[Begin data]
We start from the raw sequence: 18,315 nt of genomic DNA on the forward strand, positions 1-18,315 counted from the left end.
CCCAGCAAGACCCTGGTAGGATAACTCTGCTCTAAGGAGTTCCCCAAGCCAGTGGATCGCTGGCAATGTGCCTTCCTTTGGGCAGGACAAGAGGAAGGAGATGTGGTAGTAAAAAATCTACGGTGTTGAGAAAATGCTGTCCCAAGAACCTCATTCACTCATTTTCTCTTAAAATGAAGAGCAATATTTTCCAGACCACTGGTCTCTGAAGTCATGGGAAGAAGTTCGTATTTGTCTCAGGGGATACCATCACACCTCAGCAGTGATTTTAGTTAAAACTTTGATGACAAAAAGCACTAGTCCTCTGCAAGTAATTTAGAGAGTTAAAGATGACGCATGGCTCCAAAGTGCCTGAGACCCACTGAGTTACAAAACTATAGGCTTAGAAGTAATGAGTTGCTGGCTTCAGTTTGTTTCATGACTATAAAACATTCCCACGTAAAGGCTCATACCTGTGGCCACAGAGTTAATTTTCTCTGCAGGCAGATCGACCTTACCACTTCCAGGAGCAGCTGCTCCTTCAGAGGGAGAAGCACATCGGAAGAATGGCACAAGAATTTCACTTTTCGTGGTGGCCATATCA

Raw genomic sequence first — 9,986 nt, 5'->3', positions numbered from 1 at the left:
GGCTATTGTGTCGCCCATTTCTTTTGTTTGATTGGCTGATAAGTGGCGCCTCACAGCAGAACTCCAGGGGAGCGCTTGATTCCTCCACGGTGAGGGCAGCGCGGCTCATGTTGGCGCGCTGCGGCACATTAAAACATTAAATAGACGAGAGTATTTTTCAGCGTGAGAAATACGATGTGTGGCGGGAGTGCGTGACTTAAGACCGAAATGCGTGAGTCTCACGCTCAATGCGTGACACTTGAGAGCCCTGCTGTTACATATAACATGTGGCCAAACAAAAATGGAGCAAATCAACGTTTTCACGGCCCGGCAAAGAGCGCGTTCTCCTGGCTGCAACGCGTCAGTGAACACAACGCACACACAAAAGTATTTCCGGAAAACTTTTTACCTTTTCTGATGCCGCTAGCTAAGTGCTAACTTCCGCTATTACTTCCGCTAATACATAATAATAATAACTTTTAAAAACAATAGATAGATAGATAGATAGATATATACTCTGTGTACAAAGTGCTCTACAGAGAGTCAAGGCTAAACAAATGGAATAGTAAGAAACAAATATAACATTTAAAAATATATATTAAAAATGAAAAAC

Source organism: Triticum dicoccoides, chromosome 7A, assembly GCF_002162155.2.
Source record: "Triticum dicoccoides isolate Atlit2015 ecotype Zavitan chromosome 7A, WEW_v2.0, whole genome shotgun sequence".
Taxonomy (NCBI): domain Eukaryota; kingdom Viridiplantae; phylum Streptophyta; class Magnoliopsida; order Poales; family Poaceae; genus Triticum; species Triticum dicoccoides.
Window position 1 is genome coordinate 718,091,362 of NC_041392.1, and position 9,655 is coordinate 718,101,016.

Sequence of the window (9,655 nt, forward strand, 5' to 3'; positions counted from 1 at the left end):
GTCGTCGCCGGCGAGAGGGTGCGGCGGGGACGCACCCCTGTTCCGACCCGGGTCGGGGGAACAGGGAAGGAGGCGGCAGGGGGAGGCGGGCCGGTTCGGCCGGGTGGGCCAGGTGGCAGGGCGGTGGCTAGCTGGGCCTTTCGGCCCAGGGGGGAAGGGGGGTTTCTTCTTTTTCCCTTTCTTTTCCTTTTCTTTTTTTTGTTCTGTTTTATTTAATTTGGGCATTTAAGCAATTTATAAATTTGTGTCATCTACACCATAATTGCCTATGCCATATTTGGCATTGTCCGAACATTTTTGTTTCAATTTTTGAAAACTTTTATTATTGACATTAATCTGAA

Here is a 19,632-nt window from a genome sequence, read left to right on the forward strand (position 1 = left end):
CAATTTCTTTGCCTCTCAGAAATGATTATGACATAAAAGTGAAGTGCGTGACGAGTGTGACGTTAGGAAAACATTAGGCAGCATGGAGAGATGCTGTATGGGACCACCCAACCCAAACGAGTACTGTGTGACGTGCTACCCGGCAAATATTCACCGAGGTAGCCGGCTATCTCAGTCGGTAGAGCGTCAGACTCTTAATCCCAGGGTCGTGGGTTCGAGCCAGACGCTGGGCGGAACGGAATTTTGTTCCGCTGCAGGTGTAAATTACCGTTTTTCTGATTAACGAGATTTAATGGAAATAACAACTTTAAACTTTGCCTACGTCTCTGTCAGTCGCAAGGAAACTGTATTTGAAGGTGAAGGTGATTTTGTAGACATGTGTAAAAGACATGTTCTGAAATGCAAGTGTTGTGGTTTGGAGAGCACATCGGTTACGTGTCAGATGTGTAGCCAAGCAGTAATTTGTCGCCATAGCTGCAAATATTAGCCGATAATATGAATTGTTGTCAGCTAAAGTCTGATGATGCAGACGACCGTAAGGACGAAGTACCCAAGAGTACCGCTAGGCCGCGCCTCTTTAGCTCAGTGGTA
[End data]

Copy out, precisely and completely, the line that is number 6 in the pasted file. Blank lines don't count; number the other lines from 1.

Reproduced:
Source record: "Triticum dicoccoides isolate Atlit2015 ecotype Zavitan chromosome 7A, WEW_v2.0, whole genome shotgun sequence".